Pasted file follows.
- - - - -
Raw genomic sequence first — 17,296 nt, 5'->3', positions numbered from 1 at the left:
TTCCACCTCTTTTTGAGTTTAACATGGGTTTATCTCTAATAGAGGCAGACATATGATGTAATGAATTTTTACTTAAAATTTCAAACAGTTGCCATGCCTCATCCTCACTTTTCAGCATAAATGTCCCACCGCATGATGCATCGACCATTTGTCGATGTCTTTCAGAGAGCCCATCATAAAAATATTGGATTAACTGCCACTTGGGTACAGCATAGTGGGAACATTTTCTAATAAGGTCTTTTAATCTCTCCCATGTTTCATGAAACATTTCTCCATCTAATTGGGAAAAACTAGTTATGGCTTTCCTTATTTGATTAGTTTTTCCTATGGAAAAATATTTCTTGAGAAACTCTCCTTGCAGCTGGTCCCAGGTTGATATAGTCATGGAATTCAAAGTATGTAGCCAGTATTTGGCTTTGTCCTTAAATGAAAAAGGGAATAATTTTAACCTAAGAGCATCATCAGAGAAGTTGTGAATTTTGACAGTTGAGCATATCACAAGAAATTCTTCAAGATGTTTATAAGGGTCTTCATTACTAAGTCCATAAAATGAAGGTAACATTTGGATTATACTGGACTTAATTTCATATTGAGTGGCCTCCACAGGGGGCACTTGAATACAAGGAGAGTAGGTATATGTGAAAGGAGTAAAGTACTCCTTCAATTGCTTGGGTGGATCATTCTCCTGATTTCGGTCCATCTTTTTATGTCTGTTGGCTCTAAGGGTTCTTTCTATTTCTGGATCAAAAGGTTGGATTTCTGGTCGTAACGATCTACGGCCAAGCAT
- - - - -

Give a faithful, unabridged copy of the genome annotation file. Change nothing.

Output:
Raw genomic sequence first — 17,296 nt, 5'->3', positions numbered from 1 at the left:
TTCCACCTCTTTTTGAGTTTAACATGGGTTTATCTCTAATAGAGGCAGACATATGATGTAATGAATTTTTACTTAAAATTTCAAACAGTTGCCATGCCTCATCCTCACTTTTCAGCATAAATGTCCCACCGCATGATGCATCGACCATTTGTCGATGTCTTTCAGAGAGCCCATCATAAAAATATTGGATTAACTGCCACTTGGGTACAGCATAGTGGGAACATTTTCTAATAAGGTCTTTTAATCTCTCCCATGTTTCATGAAACATTTCTCCATCTAATTGGGAAAAACTAGTTATGGCTTTCCTTATTTGATTAGTTTTTCCTATGGAAAAATATTTCTTGAGAAACTCTCCTTGCAGCTGGTCCCAGGTTGATATAGTCATGGAATTCAAAGTATGTAGCCAGTATTTGGCTTTGTCCTTAAATGAAAAAGGGAATAATTTTAACCTAAGAGCATCATCAGAGAAGTTGTGAATTTTGACAGTTGAGCATATCACAAGAAATTCTTCAAGATGTTTATAAGGGTCTTCATTACTAAGTCCATAAAATGAAGGTAACATTTGGATTATACTGGACTTAATTTCATATTGAGTGGCCTCCACAGGGGGCACTTGAATACAAGGAGAGTAGGTATATGTGAAAGGAGTAAAGTACTCCTTCAATTGCTTGGGTGGATCATTCTCCTGATTTCGGTCCATCTTTTTATGTCTGTTGGCTCTAAGGGTTCTTTCTATTTCTGGATCAAAAGGTTGGATTTCTGGTCGTAACGATCTACGGCCAAGCAT